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Benefits of proposed tax recipe remain to be seen
At first glance, the report of yet another Cuomo administration commission on taxation seems just that.
But on closer inspection, the commission’s recommendations basically outline what could be a tailor-made political deal — especially considering that 2014 is a statewide election year.
Gov. Andrew M. Cuomo has been saying since last summer that he wants some type of tax cut next year. The governor’s hand-picked panel, which included his former rivals, ex-Gov. George Pataki and ex-state comptroller Carl McCall, rolled out a recipe with a little bit for every faction at the state Capitol.
The formula: Mix reductions in corporate and estate taxes (which Republicans favor) with an income-tax credit to offset property tax increases (which all lawmakers will favor, especially in the suburbs and upstate), a way to link that credit to one’s ability to pay (which Democrats favor) and a targeted subsidy for urban renters (which New York City pols and the Black and Hispanic Caucus favor). And, voilà! Something for (almost) everyone.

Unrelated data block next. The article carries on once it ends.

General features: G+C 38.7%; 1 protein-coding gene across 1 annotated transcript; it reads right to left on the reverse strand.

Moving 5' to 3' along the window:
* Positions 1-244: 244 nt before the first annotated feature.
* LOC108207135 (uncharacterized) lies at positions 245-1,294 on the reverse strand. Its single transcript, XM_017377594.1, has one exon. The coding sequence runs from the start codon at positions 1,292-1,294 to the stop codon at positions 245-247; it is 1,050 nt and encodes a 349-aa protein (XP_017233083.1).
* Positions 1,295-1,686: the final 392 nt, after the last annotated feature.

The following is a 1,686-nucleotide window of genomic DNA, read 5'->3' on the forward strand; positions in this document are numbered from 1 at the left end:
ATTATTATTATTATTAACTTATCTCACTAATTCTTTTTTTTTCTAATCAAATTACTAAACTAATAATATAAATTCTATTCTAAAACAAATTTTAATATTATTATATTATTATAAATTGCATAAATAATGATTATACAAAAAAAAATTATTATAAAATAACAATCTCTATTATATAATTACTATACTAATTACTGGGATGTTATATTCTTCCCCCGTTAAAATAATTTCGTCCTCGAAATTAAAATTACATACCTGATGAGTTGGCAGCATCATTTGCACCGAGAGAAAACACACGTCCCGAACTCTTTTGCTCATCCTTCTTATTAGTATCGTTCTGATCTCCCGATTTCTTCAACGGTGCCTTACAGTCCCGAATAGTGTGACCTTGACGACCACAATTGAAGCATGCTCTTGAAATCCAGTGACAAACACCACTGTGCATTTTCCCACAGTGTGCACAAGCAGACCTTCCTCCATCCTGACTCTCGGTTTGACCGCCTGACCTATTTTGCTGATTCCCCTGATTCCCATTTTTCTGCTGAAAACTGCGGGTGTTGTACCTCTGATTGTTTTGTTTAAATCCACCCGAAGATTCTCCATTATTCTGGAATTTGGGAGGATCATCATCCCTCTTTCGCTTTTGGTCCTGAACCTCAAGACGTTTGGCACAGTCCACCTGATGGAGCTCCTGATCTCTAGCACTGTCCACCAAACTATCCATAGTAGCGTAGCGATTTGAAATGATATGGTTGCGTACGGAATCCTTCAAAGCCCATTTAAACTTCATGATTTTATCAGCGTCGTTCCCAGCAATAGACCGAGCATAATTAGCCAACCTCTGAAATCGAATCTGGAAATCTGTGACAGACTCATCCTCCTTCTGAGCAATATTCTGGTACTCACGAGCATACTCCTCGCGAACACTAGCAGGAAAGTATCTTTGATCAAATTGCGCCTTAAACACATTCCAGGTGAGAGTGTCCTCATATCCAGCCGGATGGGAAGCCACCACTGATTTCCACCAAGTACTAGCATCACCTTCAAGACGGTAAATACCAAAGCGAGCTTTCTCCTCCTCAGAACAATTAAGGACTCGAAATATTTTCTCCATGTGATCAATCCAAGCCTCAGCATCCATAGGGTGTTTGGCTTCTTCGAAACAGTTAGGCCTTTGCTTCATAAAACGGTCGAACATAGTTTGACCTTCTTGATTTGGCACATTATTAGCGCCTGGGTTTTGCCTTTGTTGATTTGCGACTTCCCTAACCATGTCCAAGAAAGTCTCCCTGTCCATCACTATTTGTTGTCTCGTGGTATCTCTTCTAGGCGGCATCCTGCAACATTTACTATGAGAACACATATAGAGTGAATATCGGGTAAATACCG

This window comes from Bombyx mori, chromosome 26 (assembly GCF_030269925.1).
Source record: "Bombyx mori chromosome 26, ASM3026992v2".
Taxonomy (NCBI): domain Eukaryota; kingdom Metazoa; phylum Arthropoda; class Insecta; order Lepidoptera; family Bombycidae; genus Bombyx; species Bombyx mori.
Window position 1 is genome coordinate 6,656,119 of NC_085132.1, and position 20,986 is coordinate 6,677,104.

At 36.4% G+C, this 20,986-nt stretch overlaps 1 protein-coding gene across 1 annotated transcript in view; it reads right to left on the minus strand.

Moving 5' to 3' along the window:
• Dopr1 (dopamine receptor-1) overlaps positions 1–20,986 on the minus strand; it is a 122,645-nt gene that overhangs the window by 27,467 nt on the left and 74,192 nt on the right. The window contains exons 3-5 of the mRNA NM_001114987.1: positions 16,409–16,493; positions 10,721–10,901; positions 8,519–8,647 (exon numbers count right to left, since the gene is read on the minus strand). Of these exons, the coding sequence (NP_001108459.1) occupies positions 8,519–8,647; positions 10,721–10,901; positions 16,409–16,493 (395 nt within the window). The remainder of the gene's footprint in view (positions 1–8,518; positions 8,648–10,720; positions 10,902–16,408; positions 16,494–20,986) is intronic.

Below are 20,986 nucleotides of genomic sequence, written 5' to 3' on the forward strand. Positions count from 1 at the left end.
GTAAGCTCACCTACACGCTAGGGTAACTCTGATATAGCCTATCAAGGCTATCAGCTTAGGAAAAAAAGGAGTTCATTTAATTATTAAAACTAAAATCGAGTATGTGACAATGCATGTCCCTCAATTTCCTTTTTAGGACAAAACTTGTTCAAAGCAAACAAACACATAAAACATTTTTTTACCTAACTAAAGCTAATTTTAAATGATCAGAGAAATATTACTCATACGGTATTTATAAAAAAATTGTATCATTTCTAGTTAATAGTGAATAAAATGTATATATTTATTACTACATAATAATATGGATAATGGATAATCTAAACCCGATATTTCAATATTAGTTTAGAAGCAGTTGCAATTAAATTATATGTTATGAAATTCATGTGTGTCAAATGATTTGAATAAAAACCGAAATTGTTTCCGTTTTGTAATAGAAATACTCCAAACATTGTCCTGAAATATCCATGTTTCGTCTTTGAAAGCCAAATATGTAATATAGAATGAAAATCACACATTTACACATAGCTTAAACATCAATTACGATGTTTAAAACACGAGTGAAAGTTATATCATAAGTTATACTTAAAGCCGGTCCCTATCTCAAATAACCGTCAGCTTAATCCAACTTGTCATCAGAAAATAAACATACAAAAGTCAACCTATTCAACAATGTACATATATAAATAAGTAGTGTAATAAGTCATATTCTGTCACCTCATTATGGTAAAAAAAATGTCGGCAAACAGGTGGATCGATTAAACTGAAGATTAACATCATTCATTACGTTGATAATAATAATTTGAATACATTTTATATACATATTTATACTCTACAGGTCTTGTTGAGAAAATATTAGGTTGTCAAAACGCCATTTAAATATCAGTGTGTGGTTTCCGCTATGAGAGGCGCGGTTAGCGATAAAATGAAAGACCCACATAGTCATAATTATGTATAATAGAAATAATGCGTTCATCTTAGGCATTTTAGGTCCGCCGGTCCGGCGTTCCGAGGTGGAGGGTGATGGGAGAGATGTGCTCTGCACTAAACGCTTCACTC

Now, how much the average Joe will benefit remains to be seen. The property tax income tax credit requires local governments to adhere to a 2 percent cap on property-tax increases the first year, and to take steps to consolidate services in the second year. Even if those hurdles are cleared, New Yorkers probably won’t get the tax credits until 2015, at best.
And there are critics, such as E.J. McMahon of the Empire Center think tank, who say even if the plan is enacted, homeowners’ tax credits will be too small ($90-$200) to do much for the economy.
Finally, the tax commission’s ideas don’t deal with a plan by New York City Mayor-elect Bill de Blasio to raise taxes on high earners to help expand prekindergarten. Nor do they explain how the state will close a $1.7 billion deficit while offering a tax cut.